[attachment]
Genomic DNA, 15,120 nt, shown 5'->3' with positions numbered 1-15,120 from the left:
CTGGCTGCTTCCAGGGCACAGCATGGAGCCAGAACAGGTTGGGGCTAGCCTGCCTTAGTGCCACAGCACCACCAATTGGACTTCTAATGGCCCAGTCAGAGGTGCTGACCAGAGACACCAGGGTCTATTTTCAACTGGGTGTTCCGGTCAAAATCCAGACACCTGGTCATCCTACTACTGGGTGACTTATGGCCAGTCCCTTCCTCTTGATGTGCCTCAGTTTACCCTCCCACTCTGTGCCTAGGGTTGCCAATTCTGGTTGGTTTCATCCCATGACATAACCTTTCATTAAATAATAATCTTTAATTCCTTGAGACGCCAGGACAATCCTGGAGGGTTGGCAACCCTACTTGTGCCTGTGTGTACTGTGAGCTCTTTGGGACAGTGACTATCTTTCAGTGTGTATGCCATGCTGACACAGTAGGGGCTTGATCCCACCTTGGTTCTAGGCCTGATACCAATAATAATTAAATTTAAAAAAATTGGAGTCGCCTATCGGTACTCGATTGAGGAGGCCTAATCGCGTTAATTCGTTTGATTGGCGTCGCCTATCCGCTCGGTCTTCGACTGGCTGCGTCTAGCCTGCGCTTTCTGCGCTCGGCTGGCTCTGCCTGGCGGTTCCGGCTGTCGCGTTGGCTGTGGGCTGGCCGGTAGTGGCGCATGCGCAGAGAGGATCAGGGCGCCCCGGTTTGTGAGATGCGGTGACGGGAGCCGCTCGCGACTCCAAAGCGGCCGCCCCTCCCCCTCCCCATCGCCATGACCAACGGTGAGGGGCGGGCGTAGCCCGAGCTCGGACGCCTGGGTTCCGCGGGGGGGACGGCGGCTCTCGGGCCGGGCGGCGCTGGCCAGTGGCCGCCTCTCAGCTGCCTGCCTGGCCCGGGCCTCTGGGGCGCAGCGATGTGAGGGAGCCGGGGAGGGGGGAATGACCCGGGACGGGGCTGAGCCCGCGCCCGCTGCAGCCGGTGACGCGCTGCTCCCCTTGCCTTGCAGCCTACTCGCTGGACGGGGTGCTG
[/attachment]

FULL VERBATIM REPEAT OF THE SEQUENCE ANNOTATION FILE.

Genomic DNA, 15,120 nt, shown 5'->3' with positions numbered 1-15,120 from the left:
CTGGCTGCTTCCAGGGCACAGCATGGAGCCAGAACAGGTTGGGGCTAGCCTGCCTTAGTGCCACAGCACCACCAATTGGACTTCTAATGGCCCAGTCAGAGGTGCTGACCAGAGACACCAGGGTCTATTTTCAACTGGGTGTTCCGGTCAAAATCCAGACACCTGGTCATCCTACTACTGGGTGACTTATGGCCAGTCCCTTCCTCTTGATGTGCCTCAGTTTACCCTCCCACTCTGTGCCTAGGGTTGCCAATTCTGGTTGGTTTCATCCCATGACATAACCTTTCATTAAATAATAATCTTTAATTCCTTGAGACGCCAGGACAATCCTGGAGGGTTGGCAACCCTACTTGTGCCTGTGTGTACTGTGAGCTCTTTGGGACAGTGACTATCTTTCAGTGTGTATGCCATGCTGACACAGTAGGGGCTTGATCCCACCTTGGTTCTAGGCCTGATACCAATAATAATTAAATTTAAAAAAATTGGAGTCGCCTATCGGTACTCGATTGAGGAGGCCTAATCGCGTTAATTCGTTTGATTGGCGTCGCCTATCCGCTCGGTCTTCGACTGGCTGCGTCTAGCCTGCGCTTTCTGCGCTCGGCTGGCTCTGCCTGGCGGTTCCGGCTGTCGCGTTGGCTGTGGGCTGGCCGGTAGTGGCGCATGCGCAGAGAGGATCAGGGCGCCCCGGTTTGTGAGATGCGGTGACGGGAGCCGCTCGCGACTCCAAAGCGGCCGCCCCTCCCCCTCCCCATCGCCATGACCAACGGTGAGGGGCGGGCGTAGCCCGAGCTCGGACGCCTGGGTTCCGCGGGGGGGACGGCGGCTCTCGGGCCGGGCGGCGCTGGCCAGTGGCCGCCTCTCAGCTGCCTGCCTGGCCCGGGCCTCTGGGGCGCAGCGATGTGAGGGAGCCGGGGAGGGGGGAATGACCCGGGACGGGGCTGAGCCCGCGCCCGCTGCAGCCGGTGACGCGCTGCTCCCCTTGCCTTGCAGCCTACTCGCTGGACGGGGTGCTG